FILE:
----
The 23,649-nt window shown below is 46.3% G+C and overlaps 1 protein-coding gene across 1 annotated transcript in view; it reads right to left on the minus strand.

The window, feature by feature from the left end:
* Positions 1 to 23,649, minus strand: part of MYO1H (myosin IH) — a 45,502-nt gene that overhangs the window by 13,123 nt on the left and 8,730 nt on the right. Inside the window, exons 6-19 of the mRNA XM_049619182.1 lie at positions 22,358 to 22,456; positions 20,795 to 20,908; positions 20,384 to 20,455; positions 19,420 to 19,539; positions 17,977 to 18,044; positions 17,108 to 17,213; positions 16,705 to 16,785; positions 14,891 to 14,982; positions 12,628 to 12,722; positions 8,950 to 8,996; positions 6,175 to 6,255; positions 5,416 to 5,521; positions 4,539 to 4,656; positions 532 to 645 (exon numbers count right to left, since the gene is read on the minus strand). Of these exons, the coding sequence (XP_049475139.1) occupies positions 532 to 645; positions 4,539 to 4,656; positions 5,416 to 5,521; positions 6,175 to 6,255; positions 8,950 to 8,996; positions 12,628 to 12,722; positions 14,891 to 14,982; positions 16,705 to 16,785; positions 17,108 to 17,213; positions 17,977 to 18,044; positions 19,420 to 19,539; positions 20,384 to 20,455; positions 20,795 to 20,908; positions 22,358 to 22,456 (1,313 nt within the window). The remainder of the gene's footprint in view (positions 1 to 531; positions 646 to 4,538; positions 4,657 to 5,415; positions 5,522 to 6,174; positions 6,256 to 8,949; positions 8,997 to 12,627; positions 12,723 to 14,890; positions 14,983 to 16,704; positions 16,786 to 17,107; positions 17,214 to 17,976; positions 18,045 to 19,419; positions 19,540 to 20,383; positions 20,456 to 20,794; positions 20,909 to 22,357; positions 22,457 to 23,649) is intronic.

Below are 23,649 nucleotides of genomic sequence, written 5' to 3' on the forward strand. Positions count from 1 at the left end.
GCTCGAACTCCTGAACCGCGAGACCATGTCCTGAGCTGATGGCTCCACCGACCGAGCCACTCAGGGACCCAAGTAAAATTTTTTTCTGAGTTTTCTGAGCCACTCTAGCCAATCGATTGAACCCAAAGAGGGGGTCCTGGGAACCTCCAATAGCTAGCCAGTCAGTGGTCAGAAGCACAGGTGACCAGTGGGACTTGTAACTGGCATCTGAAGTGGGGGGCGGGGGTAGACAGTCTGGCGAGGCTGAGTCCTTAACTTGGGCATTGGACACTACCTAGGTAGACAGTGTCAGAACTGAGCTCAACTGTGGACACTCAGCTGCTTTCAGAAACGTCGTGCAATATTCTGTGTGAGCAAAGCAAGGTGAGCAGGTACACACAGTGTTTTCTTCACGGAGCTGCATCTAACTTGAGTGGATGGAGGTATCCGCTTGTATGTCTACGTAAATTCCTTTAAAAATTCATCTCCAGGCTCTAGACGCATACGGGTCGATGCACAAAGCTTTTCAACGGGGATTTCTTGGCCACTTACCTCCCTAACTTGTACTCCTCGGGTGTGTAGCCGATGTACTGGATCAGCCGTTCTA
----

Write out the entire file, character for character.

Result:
The 23,649-nt window shown below is 46.3% G+C and overlaps 1 protein-coding gene across 1 annotated transcript in view; it reads right to left on the minus strand.

The window, feature by feature from the left end:
* Positions 1 to 23,649, minus strand: part of MYO1H (myosin IH) — a 45,502-nt gene that overhangs the window by 13,123 nt on the left and 8,730 nt on the right. Inside the window, exons 6-19 of the mRNA XM_049619182.1 lie at positions 22,358 to 22,456; positions 20,795 to 20,908; positions 20,384 to 20,455; positions 19,420 to 19,539; positions 17,977 to 18,044; positions 17,108 to 17,213; positions 16,705 to 16,785; positions 14,891 to 14,982; positions 12,628 to 12,722; positions 8,950 to 8,996; positions 6,175 to 6,255; positions 5,416 to 5,521; positions 4,539 to 4,656; positions 532 to 645 (exon numbers count right to left, since the gene is read on the minus strand). Of these exons, the coding sequence (XP_049475139.1) occupies positions 532 to 645; positions 4,539 to 4,656; positions 5,416 to 5,521; positions 6,175 to 6,255; positions 8,950 to 8,996; positions 12,628 to 12,722; positions 14,891 to 14,982; positions 16,705 to 16,785; positions 17,108 to 17,213; positions 17,977 to 18,044; positions 19,420 to 19,539; positions 20,384 to 20,455; positions 20,795 to 20,908; positions 22,358 to 22,456 (1,313 nt within the window). The remainder of the gene's footprint in view (positions 1 to 531; positions 646 to 4,538; positions 4,657 to 5,415; positions 5,522 to 6,174; positions 6,256 to 8,949; positions 8,997 to 12,627; positions 12,723 to 14,890; positions 14,983 to 16,704; positions 16,786 to 17,107; positions 17,214 to 17,976; positions 18,045 to 19,419; positions 19,540 to 20,383; positions 20,456 to 20,794; positions 20,909 to 22,357; positions 22,457 to 23,649) is intronic.

Below are 23,649 nucleotides of genomic sequence, written 5' to 3' on the forward strand. Positions count from 1 at the left end.
GCTCGAACTCCTGAACCGCGAGACCATGTCCTGAGCTGATGGCTCCACCGACCGAGCCACTCAGGGACCCAAGTAAAATTTTTTTCTGAGTTTTCTGAGCCACTCTAGCCAATCGATTGAACCCAAAGAGGGGGTCCTGGGAACCTCCAATAGCTAGCCAGTCAGTGGTCAGAAGCACAGGTGACCAGTGGGACTTGTAACTGGCATCTGAAGTGGGGGGCGGGGGTAGACAGTCTGGCGAGGCTGAGTCCTTAACTTGGGCATTGGACACTACCTAGGTAGACAGTGTCAGAACTGAGCTCAACTGTGGACACTCAGCTGCTTTCAGAAACGTCGTGCAATATTCTGTGTGAGCAAAGCAAGGTGAGCAGGTACACACAGTGTTTTCTTCACGGAGCTGCATCTAACTTGAGTGGATGGAGGTATCCGCTTGTATGTCTACGTAAATTCCTTTAAAAATTCATCTCCAGGCTCTAGACGCATACGGGTCGATGCACAAAGCTTTTCAACGGGGATTTCTTGGCCACTTACCTCCCTAACTTGTACTCCTCGGGTGTGTAGCCGATGTACTGGATCAGCCGTTCTA